Porterdale Mill on the Yellow River
NAMED for: Oliver S. Porter, Mill Owner

 

 

Thanks to you for your continued work on the website and for rekindling many happy memories from our communal past. As you may know, my mother, Annie Francis Lee Day, daughter of Robert E. Lee and Dora Albright Lee of Oxford, GA, graduated in 1915 from GNIC, (GSCW) & I believe it is now called simply Georgia College. She taught kindergarten in LaGrange, GA and then decided to become an R.N. Graduated from Grady School of Nursing in Atlanta with an outstanding record. She had a classmate named Louise Funderburke who spent the majority of her life in Miami, FL. She too was an R.N. Annie Lee became the company nurse at "the Bibb" and was working in that capacity when an electrician cut his finger and was sent to the nurse to be treated. He kept coming back, even after the finger was completely healed. James Frank Day (Uncle Frank) and Annie Lee were married and moved into 13 South Broad which was directly across the street (at the bottom of the hill) from the Porter home. The hotel was on your right and there was a warehouse prior to your getting to the bridge over the river. John Day and Aunt Marge, Johnny's parents lived either one house or two houses toward the bridge and I think the teacher's cottage was originally on our side of the street and then moved into a new "Wootlou" building on the other side of the street toward the smaller of the three mills. Osprey was the largest, then the Porterdale, and then the Indian named one. I must apologize as I was born in Atlanta, GA and when I start telling one of my Southern stories, I tend to elaborate far into the night. Let's call this the first installment and end by wishing you and yours a Very Merry Christmas and I truly promise to send you some fairly interesting pictures relating to Porterdale, GA. Thanks again, Frank Day, 2209 Princeton Blvd., Lawrence, Kansas, USA I do remember that the tar on the old bridge did get quite hot in the summertime.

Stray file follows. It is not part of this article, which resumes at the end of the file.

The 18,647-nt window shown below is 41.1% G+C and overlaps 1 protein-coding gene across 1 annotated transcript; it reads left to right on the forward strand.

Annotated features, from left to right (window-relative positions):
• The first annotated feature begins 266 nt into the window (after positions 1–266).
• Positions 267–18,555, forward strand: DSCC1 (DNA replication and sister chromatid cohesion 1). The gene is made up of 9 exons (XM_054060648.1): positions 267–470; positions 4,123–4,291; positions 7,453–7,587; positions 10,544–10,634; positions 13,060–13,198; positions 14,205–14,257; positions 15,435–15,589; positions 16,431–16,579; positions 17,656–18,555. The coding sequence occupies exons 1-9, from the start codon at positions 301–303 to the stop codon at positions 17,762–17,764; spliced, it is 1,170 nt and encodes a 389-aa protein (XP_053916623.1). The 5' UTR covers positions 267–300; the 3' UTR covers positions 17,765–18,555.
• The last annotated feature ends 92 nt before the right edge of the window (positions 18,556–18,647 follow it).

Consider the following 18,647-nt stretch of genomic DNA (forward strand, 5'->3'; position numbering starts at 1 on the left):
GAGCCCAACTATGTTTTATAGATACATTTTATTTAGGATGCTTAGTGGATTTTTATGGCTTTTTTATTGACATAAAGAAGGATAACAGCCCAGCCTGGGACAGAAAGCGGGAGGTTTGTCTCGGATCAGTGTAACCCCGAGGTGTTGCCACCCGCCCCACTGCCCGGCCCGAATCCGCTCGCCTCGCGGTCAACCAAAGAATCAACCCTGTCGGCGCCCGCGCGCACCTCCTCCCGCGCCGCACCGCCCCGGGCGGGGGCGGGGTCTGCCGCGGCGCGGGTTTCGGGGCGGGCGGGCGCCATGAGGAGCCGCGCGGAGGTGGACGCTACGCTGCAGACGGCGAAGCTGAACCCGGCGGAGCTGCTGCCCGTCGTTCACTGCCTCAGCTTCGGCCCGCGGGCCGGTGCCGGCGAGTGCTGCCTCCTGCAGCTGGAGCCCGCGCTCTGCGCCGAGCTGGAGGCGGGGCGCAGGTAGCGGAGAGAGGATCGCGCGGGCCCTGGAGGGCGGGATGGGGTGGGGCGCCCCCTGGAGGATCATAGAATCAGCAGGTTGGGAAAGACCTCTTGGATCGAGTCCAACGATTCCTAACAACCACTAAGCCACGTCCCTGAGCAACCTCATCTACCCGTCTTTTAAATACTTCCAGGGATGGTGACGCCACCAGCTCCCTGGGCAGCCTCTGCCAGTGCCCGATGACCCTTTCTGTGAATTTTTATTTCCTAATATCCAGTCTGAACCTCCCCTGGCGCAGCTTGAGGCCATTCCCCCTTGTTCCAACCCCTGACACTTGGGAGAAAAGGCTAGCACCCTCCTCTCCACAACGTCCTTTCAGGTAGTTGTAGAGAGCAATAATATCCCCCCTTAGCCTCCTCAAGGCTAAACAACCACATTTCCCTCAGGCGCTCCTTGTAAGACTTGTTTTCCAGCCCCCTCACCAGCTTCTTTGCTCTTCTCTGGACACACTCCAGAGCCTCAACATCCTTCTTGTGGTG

FD
December 26, 2003

Happy New Year from Kansas. Would you please add my father to the list of Bibb employees. He was an electrician. He suffered most of his life due to an electrical explosion in Osprey Mill, but kept working until his retirement. Forgot to mention - He was called "Uncle" Frank Day. One of
his brother's - Oliver Day - was either a foreman or a supervisor who told Dad to go check on a "smoking switch" in Osprey Mill and as he approached, raising his left arm to open the door, it blew up, burning him horribly. There was a woman who had a pair of scissors and she used
the scissors to cut off his burning clothing, which no doubt saved his life. Along with the fact that on the day before the accident most of the heavy equipment in the area had been moved, so he did not suffer any further injuries due to hitting such an immovable object. He spent many weeks in Emory University Hospital and required major skin grafting. We could always tell when it was going to rain, as his left arm would "tighten" and if you thumped it, it sounded like a drum. Am stillcollecting info re "Miss" Annie and will forward as soon as I have organized/find important dates to include in the bio. With warm Kansas regards, (until Sunday - when we are supposed to have snow).

Frank S. Day
January 2, 2004